One study examined how historical trauma was experienced by Native Americans and could be effectively treated using culturally relevant concepts and worldviews related to 4 themes: recognizing emotional burdens; cathartic disclosure; self-as-project reflexivity; and recognizing the impact of colonization.9 These 4 themes in total describe a healing arc. Initially, patients worked to recognize that a wound or emotional burden was carried in order to then name and disclose the wound to others, such as a counselor. These first 2 steps became a template for coping with these wounds over the course of one’s life, making introspection a healthy habit. The final theme describes how contextualizing language and culture loss—or even abuse experienced at boarding school—within the historical facts of colonization can provide profound psychological relief. For Native American patients, understanding that colonial structures catalyzed high levels of interpersonal violence and addiction in their communities helped them make sense of their lives and, ultimately, find solace in their own cultural traditions. Conversely, it is now clear that the lack of public and collective acknowledgement of Native American genocide and its effects actively contribute to historical trauma.3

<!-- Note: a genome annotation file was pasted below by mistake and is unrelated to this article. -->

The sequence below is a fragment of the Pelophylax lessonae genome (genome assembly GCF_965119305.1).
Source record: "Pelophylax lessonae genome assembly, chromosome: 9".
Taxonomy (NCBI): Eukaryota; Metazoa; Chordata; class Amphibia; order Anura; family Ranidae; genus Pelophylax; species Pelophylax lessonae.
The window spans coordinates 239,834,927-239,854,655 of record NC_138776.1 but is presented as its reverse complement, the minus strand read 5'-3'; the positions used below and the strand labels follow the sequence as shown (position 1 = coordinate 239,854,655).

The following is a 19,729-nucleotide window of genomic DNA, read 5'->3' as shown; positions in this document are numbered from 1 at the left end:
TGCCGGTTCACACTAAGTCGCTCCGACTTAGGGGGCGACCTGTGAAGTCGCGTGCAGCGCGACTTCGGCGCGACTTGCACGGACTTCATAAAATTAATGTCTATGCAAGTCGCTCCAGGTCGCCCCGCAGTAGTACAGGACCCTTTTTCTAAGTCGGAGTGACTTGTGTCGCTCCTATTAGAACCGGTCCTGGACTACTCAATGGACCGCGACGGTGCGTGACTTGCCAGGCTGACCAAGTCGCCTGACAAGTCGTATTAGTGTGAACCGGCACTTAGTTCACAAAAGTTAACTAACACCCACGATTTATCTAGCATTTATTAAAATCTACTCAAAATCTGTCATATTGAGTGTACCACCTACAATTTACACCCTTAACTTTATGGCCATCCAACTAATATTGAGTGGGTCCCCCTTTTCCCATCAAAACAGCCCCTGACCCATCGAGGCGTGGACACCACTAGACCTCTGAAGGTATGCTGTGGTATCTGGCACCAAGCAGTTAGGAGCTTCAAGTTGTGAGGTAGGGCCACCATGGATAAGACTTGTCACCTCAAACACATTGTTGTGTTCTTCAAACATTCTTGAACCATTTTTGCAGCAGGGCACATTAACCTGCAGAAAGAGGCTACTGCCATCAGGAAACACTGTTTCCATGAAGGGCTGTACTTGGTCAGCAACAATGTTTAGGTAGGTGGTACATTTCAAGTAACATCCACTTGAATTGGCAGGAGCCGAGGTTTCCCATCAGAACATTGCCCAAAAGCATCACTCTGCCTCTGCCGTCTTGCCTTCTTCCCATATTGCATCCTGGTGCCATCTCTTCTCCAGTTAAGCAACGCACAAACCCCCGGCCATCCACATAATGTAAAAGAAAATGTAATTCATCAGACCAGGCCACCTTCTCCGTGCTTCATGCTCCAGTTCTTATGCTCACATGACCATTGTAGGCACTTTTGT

These articulations of healing resonate with the work of other Native researchers like Lakota clinical social worker Brave Heart, who, along with a core group of facilitators, developed a Native-centered healing model and workshop in 1992 called the Takini Network.20 This workshop entails a community presentation and 4-day retreat that is adapted to specific tribal contexts. The general aim is to regenerate not only healthy human-to-human relationships but also healthy human-to-environment relationships. Healing these relationships reinforces trust and affinity in the community, which is critical to well-being, since higher levels of interpersonal violence, alcoholism, and depression strain community relations.19 These workshops often end with a Lakota grief ceremony, which traditionally acted as a means to process major life events—in particular, individual and collective loss.19 Ceremony provides a culturally relevant space for the process of healing to take place collectively, reflecting Native American worldviews of interconnectedness—among self, others, and the spirit world. It operates to remind Native peoples that they are part of larger whole, returning to them a sense of identity and positive orientation in the universe.